Sen. Joe Manchin: Passage of drug-abuse law an important step | Huntington Herald-Dispatch
The nationwide opioid abuse epidemic has hit West Virginia harder than it has any other state in our country, and has hit Cabell County harder than any other county in our state. Drug overdose deaths in the Mountain State have soared by 700 percent since 1999. In 2015 alone, we lost 600 West Virginians to opioid abuse, 68 of those from Cabell County.
But West Virginia and Cabell County are not alone in their suffering; prescription drug abuse continues to tear apart families and communities across the country. Fifty-one Americans die every day from opioid abuse, totaling a loss of nearly 200,000 of our loved ones to opioid abuse since 1999.
Yet, the opioid abuse epidemic is not a helpless cause; lawmakers at the local, state and federal level can make a difference in saving the lives of those suffering from addiction.
Since my days as governor, I have never stopped fighting for initiatives to stem the tide of opioid abuse. That is why I am proud to report that the Comprehensive Addiction and Recovery Act of 2015 (CARA) has passed the Senate and is now on its way to the President's desk.
CARA authorizes more than $170 million in grant funding for a variety of prevention and recovery efforts that address the multifaceted nature of this epidemic. These initiatives include the expansion of prevention and educational efforts - particularly those aimed at teens, parents and other caretakers and aging populations - to prevent abuse of opioids and heroin as well as for treatment and recovery.
To strengthen the effectiveness and widen the scope of CARA, I submitted a number of amendments, including the Consumer Education amendment.
The Consumer Education amendment will help those fighting this epidemic on the front lines by providing communities with the information they need to help stop the spread of opioid abuse and help people seek treatment.
This is a small but crucial measure, as so many people fall into addiction without proper knowledge of the risks of opioids.
The passage of CARA is an important milestone, especially for West Virginia and Cabell County, but more still needs to be done to ensure that those who have the courage to seek help can actually get it.
In 2014, 42,000 West Virginians sought treatment for abuse of an illegal substance but failed to receive it. That includes 2,600 from Cabell County, 250 of which were under the age of 18. These are people who recognized that they needed help, but were turned away simply due to a lack of available facilities or mental health providers. Recovery Point and Lily's Place in Huntington are some of those overloaded facilities. Although Recovery Point is the largest long-term addiction treatment facility in the state with more than 100 beds, there is still a waiting list that is up to six months long.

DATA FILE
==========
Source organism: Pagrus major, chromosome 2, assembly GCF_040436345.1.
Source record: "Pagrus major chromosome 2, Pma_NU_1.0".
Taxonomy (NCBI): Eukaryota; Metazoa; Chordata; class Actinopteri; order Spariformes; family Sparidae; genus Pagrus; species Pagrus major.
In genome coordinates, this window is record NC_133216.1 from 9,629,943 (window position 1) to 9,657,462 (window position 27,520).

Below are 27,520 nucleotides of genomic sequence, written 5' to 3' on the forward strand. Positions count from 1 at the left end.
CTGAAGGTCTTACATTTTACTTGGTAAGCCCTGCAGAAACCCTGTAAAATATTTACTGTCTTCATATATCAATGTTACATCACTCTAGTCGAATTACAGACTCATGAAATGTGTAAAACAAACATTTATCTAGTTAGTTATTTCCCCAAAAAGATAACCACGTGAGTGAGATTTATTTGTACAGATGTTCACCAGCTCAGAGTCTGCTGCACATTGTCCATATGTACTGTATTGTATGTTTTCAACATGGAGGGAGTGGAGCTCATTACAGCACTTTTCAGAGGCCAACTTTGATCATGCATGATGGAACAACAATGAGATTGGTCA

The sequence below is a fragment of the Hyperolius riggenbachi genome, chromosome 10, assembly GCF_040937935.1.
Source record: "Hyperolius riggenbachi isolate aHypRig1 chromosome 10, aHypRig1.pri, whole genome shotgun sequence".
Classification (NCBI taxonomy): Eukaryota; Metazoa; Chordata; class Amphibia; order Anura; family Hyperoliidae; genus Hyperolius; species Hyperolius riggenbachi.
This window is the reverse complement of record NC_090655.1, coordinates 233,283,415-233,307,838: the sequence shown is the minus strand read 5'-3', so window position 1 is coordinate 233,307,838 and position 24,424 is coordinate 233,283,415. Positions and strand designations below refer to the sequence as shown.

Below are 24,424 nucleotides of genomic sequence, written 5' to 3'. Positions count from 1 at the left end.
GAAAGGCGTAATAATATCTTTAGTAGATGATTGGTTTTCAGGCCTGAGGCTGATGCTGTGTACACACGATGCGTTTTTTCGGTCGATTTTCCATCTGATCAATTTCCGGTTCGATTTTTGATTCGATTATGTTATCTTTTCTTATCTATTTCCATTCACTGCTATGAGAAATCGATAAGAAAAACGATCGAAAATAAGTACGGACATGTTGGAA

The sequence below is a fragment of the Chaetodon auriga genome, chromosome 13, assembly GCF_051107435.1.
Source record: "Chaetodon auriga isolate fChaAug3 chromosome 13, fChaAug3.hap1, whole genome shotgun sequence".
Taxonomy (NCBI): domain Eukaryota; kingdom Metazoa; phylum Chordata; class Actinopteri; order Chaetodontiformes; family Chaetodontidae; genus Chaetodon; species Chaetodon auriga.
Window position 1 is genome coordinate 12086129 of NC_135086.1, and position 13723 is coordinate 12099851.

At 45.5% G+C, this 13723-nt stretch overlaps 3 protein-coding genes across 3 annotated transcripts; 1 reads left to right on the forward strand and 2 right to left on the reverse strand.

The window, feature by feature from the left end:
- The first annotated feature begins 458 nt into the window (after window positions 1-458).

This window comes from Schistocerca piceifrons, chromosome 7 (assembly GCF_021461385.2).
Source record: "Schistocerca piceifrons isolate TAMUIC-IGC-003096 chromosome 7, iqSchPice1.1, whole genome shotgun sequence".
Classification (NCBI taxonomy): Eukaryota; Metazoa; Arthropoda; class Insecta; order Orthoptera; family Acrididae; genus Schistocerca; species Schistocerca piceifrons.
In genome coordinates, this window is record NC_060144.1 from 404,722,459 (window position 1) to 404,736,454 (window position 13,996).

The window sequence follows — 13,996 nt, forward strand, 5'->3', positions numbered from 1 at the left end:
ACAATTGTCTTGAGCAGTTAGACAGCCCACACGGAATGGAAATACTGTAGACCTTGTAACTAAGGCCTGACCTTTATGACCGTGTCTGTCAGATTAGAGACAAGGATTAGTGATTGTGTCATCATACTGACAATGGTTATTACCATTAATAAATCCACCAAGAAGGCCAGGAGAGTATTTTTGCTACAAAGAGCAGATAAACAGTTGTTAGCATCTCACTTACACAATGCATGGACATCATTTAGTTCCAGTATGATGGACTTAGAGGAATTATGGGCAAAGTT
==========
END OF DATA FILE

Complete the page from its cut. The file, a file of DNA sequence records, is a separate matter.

Not only is Recovery Point the largest facility in West Virginia, it is also one of the most successful. The addiction recovery program revolves around peer-driven support, and as a result costs a fraction of the alternatives - traditional residential care or prison - meanwhile producing lasting results. Of graduates reporting, an entire 99 percent of graduates from Recovery Point had no arrests within a year of graduation, and 93 percent had remained abstinent from drugs and alcohol. This program works, and with planned expansions into other areas of West Virginia it can make a vital impact in the fight against addiction in our state.
Despite the solid first step of passing CARA, there is still much work to be done to increase the number and availability of treatment centers like Recovery Point. We need to continue to fight this epidemic on the front lines by properly training healthcare providers on safe and responsible prescribing practices for opioids. We must change the culture of the FDA and make it take an active role in curbing this epidemic. But above all it is essential that we secure funding for these initiatives.
This is why I have introduced the Budgeting for Opioid Addiction Treatment Act (LifeBOAT.) If passed by the Senate this bill will help those struggling with addiction by providing a steady, sustainable stream of funding to expand access to substance abuse treatment. This means more beds and staff at Recovery Point. This means increased education on the dangers of opioid abuse.
This means fewer Americans, fewer West Virginians and fewer Cabell County natives will be lost to this terrible epidemic.
As a longtime advocate for efforts to combat the nation's prescription drug abuse epidemic, I am pleased that the U.S. Senate passed CARA, and that we did so in a bipartisan manner. However, we must continue to work together at all levels of government towards fighting abuse and addiction. West Virginia is known as a place where neighbors help one another get back on their feet when times get tough; let's help our neighbors struggling with opioid addiction get back on theirs.
U.S. Sen. Joe Manchin is a Democrat representing West Virginia.
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